The Israeli news website Haaretz included the cache of silver and gold cultic items discovered by the Tel Gezer Water System Excavation in its list of top archaeological finds of 2016.
Read about this and other top finds at http://www.haaretz.com/archaeology/1.761814
The Gezer water system excavation is a joint project of the Moskau Institute for Archaeology at NOBTS and the Israel Nature and Parks Authority (INPA) along with Liberty University School of Divinity, a dig consortium member. The excavation is directed by Dennis Cole, Jim Parker and Dan Warner of New Orleans Seminary, INPA chief archaeologist Tsvika Tsuk and Eli Yannai.
The cache of items, which included a silver pendant devoted to Canaanite and Mesopotamian deities and a Hyksos-era scarab set in a gold frame, was wrapped in a linen cloth and placed in a clay “container” made of two bowls. The container was then hidden in the foundation of one of the rooms.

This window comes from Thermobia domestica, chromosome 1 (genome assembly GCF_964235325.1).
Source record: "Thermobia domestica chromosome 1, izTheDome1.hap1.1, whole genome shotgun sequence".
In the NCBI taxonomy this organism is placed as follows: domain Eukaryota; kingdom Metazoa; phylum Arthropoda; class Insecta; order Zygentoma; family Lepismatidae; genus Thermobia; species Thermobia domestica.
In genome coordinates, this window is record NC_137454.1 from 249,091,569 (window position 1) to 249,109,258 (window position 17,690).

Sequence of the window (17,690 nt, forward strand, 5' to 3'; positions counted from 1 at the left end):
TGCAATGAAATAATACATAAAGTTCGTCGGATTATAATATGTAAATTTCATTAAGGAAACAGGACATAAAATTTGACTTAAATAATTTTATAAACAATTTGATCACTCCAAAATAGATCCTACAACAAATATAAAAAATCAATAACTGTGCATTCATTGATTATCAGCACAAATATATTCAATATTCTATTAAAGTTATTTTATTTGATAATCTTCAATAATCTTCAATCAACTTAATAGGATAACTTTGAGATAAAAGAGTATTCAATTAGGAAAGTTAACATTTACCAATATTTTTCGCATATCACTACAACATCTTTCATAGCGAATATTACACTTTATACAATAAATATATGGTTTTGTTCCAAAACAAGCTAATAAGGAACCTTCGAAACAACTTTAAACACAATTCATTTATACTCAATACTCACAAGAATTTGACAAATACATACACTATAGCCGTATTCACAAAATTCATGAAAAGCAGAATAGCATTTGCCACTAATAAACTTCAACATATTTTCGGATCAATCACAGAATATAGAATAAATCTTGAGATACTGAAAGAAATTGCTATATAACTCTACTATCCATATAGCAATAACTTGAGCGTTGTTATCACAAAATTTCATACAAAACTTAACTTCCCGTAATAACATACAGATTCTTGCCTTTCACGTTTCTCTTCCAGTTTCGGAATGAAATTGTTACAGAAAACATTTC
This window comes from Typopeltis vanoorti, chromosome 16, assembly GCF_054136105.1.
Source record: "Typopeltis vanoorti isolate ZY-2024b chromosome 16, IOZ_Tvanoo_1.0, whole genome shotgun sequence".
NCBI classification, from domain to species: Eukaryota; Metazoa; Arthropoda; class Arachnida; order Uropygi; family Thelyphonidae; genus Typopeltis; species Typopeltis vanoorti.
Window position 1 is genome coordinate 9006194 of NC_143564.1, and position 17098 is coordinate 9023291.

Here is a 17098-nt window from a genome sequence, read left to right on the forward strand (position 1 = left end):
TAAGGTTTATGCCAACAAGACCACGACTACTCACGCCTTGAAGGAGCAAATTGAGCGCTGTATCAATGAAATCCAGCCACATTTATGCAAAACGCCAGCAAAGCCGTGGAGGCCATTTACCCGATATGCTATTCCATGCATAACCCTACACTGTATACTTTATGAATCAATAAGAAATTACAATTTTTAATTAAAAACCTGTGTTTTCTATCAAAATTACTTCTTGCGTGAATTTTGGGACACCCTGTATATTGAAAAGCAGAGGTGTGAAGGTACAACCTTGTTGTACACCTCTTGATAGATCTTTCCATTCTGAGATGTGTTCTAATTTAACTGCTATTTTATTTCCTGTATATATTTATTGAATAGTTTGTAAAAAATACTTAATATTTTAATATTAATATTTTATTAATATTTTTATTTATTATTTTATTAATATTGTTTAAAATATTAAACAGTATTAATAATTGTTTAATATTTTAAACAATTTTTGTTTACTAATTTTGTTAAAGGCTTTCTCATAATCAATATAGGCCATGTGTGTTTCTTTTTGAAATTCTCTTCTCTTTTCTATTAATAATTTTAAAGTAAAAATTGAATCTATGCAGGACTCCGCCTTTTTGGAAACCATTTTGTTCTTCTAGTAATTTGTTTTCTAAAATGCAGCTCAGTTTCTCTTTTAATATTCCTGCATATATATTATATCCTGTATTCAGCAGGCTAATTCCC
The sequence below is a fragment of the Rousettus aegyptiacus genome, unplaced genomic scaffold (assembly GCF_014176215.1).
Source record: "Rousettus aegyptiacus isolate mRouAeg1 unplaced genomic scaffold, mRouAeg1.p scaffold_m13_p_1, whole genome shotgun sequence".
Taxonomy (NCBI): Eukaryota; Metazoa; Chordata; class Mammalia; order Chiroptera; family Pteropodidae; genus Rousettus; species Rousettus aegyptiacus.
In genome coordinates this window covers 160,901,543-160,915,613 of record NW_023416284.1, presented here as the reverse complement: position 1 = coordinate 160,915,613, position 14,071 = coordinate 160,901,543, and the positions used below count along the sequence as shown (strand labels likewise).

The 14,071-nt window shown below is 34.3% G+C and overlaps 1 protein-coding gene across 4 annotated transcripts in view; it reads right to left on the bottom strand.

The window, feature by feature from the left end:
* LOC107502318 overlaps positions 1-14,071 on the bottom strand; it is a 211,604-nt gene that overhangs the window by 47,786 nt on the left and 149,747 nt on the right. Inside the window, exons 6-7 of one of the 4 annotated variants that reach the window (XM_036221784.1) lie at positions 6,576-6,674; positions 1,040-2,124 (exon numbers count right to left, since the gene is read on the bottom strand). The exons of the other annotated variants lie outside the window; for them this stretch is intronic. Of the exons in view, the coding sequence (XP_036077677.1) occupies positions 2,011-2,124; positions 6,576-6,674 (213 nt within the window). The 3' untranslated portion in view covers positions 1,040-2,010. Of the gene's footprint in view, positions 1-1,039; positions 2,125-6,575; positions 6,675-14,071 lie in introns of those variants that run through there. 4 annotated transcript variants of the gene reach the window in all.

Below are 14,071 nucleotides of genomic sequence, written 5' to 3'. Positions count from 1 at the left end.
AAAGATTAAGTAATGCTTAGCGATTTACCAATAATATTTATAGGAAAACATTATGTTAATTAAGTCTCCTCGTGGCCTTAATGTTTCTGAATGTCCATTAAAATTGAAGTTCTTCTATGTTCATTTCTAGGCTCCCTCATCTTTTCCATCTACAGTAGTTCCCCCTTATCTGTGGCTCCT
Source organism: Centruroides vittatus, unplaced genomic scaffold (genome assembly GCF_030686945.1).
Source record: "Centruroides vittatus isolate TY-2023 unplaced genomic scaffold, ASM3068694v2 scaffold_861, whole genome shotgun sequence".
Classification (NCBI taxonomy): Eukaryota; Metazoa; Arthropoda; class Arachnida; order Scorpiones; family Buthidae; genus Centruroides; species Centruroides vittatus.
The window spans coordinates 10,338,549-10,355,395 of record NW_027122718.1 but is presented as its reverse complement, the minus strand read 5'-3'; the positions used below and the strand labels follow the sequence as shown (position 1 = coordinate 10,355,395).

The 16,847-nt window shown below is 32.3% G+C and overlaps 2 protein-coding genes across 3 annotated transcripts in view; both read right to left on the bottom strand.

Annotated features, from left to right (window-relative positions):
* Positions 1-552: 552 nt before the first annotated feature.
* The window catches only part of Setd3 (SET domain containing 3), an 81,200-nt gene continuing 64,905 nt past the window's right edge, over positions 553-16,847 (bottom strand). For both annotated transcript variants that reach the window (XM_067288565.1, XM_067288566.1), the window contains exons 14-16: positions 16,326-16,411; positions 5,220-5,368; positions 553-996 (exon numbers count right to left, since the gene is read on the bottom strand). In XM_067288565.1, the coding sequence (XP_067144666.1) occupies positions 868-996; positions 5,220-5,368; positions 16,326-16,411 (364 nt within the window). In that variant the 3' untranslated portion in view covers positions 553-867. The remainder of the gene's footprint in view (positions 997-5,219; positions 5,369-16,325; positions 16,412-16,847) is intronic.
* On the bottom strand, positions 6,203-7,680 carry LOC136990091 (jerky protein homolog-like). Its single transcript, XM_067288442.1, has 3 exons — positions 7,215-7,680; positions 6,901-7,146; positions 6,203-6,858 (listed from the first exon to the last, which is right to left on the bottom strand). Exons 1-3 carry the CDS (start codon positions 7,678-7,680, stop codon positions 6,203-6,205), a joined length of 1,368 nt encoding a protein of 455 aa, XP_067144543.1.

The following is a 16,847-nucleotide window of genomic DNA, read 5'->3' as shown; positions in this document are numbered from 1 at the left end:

Warner believes that the cache represents a “foundation deposit” meant to bless the room.
“Finding a foundation deposit like this one in what appears to be a public storeroom is rare,” Warner said. “Surely it had a religious function; an offering to gods to make sure the structure would remain standing.”
The pendant includes a disk embossed with an eight-pointed star and prominent crescent shape. Irit Ziffer from the Israel Antiquities Authority (IAA) believes the star disk represents the Canaanite fertility goddess Ishtar and the crescent symbolizes the Mesopotamian moon god Sin.